Los Angeles is a city of sunlight, celebrity, and possibility. The L.A. often experienced by Homicide Lt. Detective Milo Sturgis and psychologist Alex Delaware, is a city of the dead.
Early one morning, the two of them find themselves in a neighborhood of pretty houses, pretty cars, and pretty people. The scene they encounter is anything but. A naked young man lies dead in the street, the apparent victim of a collision with a moving van hurtling through suburbia in the darkness. But any thoughts of accidental death vanish when a blood trail leads to a nearby home.
Inside, a young woman lies butchered. The identity of the male victim and his role in the horror remain elusive, but that of the woman creates additional questions. And adding to the shock, Alex has met her while working a convoluted child custody case. Cordelia Gannett was a self-styled internet influencer who’d gotten into legal troubles by palming herself off as a psychologist. Even after promising to desist, she’s found a loophole and has continued her online career, aiming to amass clicks and ads by cyber-coaching and cyber-counseling people plagued with relationship issues.
But upon closer examination, Alex and Milo discover that her own relationships are troublesome, including a tortured family history and a dubious personal past. Has that come back to haunt her in the worst way? Is the mystery man out in the street collateral damage or will he turn out to be the key to solving a grisly double homicide? As the psychologist and the detective explore L.A.'s meanest streets, they peel back layer after layer of secrets and encounter a savage, psychologically twisted, almost unthinkable motive for violence and bloodshed.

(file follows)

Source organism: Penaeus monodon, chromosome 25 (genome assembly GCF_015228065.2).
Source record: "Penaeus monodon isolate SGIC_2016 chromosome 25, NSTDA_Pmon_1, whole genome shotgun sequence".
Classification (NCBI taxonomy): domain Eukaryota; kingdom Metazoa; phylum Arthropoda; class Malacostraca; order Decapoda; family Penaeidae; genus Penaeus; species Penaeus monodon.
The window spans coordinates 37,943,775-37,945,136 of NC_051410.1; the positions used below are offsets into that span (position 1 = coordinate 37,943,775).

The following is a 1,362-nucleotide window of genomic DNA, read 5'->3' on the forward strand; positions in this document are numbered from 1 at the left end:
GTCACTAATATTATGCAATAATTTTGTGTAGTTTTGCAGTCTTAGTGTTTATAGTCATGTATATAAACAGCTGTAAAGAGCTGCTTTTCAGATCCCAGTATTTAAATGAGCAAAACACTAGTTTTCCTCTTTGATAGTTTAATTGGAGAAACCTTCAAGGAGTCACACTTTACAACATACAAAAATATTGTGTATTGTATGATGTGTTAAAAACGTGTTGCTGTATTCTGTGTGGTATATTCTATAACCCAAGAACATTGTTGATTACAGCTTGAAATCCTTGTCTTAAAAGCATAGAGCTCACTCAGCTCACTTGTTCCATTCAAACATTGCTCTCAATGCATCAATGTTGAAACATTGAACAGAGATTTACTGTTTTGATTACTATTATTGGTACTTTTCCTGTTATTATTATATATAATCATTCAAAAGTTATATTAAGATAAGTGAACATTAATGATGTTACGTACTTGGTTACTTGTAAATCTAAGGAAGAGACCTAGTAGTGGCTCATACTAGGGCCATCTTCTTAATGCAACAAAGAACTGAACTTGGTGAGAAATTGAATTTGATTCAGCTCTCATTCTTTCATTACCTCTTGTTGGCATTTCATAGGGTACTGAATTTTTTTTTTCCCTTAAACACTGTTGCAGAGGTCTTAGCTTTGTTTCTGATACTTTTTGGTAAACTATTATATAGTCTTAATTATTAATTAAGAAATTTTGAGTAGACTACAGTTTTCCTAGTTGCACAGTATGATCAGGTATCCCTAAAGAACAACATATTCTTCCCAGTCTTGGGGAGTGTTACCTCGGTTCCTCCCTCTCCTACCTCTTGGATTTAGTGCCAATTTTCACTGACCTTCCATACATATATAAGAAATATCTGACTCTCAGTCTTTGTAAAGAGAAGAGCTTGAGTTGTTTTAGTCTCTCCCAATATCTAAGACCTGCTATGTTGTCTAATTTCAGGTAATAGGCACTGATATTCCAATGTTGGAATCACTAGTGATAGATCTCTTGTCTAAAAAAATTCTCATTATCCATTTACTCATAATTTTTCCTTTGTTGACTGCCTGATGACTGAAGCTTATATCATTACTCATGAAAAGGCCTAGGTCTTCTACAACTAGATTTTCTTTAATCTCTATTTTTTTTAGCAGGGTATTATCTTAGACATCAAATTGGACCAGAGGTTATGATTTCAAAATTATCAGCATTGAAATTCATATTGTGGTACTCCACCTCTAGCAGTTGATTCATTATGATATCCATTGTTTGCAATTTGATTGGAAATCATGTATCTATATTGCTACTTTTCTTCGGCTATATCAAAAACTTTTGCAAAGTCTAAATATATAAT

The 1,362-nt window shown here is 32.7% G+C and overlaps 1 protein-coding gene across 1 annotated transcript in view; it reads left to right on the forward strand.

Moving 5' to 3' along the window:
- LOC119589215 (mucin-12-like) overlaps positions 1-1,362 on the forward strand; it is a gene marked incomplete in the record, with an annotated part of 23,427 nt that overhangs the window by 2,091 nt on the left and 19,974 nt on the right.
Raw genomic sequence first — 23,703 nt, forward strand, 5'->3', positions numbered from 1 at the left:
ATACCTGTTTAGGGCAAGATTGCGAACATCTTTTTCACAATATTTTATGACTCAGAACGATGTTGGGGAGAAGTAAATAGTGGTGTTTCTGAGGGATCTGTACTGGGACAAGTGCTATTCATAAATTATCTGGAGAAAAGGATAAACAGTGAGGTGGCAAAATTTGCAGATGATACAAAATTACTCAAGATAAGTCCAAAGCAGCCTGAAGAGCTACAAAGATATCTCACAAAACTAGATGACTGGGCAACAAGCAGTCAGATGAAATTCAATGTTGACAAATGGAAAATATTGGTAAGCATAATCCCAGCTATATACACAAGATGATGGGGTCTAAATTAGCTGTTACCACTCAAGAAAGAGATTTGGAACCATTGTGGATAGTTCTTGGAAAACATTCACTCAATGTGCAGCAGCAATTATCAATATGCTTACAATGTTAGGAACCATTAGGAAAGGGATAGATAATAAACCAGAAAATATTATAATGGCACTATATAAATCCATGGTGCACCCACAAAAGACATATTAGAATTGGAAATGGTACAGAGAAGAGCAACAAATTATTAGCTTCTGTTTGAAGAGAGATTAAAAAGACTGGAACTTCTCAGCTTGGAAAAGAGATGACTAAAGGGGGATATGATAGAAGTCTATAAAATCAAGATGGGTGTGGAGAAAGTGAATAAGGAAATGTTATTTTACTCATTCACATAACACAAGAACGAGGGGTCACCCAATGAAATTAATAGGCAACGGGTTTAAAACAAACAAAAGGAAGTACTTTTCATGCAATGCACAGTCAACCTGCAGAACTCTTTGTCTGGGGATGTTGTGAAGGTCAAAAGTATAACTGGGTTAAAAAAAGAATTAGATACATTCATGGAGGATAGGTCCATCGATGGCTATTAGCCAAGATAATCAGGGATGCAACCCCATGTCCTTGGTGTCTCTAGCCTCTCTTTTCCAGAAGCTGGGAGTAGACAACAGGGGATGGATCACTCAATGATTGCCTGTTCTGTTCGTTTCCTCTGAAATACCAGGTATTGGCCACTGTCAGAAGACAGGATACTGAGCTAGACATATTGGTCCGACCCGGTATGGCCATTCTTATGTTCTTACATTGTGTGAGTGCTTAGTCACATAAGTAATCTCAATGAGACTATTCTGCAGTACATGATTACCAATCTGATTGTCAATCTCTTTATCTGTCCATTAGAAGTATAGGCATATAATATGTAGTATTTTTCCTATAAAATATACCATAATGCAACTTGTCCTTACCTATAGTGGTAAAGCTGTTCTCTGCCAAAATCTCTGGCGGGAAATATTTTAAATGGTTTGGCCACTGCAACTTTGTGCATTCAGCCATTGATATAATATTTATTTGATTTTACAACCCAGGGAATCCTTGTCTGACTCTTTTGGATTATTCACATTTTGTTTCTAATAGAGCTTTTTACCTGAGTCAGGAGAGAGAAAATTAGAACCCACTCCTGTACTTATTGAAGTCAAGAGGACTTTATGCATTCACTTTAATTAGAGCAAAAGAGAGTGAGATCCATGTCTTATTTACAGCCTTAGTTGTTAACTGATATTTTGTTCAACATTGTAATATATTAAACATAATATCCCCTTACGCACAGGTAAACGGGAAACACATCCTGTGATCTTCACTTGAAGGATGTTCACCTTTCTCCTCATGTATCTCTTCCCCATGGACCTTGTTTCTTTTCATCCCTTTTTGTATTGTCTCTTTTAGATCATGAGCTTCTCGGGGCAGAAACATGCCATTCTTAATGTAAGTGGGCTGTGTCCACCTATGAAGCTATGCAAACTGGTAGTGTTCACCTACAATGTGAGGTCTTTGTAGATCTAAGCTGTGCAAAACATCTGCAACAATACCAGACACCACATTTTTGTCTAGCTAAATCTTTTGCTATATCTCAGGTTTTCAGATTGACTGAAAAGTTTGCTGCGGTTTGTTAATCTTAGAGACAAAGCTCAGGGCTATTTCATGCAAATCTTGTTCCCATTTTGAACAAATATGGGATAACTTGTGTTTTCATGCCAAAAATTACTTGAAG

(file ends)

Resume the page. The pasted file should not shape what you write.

This is classic Delaware: Alex, a man Milo has come to see as irreplaceable, at his most insightful and brilliant.
Related collections and offers
About the Author
Hometown:Beverly Hills, California
Date of Birth:August 9, 1949
Place of Birth:New York, New York
Education:B.A. in psychology, University of California-Los Angeles; Ph.D., University of Southern California, 1974
Read an Excerpt
Four fifty-three in the morning was too early for anything. Alfie had said so to Donny back when it was four eighteen and they were still on the freeway. But at least they’d be early, maybe catch a nap before unloading.
Donny, as usual, had smiled and said nothing. Which was fine with Alfie. If you had to be sharing the cab on a long haul with someone, a guy who didn’t talk much was a good deal.
They’d spent the last five days together, hauling a big house full of stuff from Pepper Pike, Ohio, to La Jolla, California. Rich doctor moving stuff from one dream palace to another.
In La Jolla, the guy was waiting for them, smiling and waving like they were old friends. Big beach house, looked like a bunch of ice cubes stuck together. Blue spots of ocean at the end of the property and a whole bunch of bright-green palms.
Like living in a postcard.
But a lot of steps.
Dude ran down them. “Hi, guys, I’m James.”
“Doctor,” said Alfie, because he’d read the papers the company gave him and knew the rules. Someone has a title, you use it. Even if they’re pretending to be regular folk.